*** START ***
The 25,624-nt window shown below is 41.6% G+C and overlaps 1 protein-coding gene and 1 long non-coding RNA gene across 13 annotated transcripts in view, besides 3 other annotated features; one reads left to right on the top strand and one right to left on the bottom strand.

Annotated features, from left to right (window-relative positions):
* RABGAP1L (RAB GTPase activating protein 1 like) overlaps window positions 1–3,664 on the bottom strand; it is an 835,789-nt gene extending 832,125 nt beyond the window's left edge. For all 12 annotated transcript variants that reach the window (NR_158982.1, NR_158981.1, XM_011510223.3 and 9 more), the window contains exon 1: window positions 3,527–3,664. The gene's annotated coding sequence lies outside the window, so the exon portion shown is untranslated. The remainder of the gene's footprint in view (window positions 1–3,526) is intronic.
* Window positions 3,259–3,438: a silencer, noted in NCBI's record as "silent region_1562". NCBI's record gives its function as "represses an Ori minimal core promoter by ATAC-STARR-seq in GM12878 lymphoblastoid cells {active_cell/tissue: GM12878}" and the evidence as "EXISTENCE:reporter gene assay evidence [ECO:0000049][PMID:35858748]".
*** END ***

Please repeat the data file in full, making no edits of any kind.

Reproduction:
The 25,624-nt window shown below is 41.6% G+C and overlaps 1 protein-coding gene and 1 long non-coding RNA gene across 13 annotated transcripts in view, besides 3 other annotated features; one reads left to right on the top strand and one right to left on the bottom strand.

Annotated features, from left to right (window-relative positions):
* RABGAP1L (RAB GTPase activating protein 1 like) overlaps window positions 1–3,664 on the bottom strand; it is an 835,789-nt gene extending 832,125 nt beyond the window's left edge. For all 12 annotated transcript variants that reach the window (NR_158982.1, NR_158981.1, XM_011510223.3 and 9 more), the window contains exon 1: window positions 3,527–3,664. The gene's annotated coding sequence lies outside the window, so the exon portion shown is untranslated. The remainder of the gene's footprint in view (window positions 1–3,526) is intronic.
* Window positions 3,259–3,438: a silencer, noted in NCBI's record as "silent region_1562". NCBI's record gives its function as "represses an Ori minimal core promoter by ATAC-STARR-seq in GM12878 lymphoblastoid cells {active_cell/tissue: GM12878}" and the evidence as "EXISTENCE:reporter gene assay evidence [ECO:0000049][PMID:35858748]".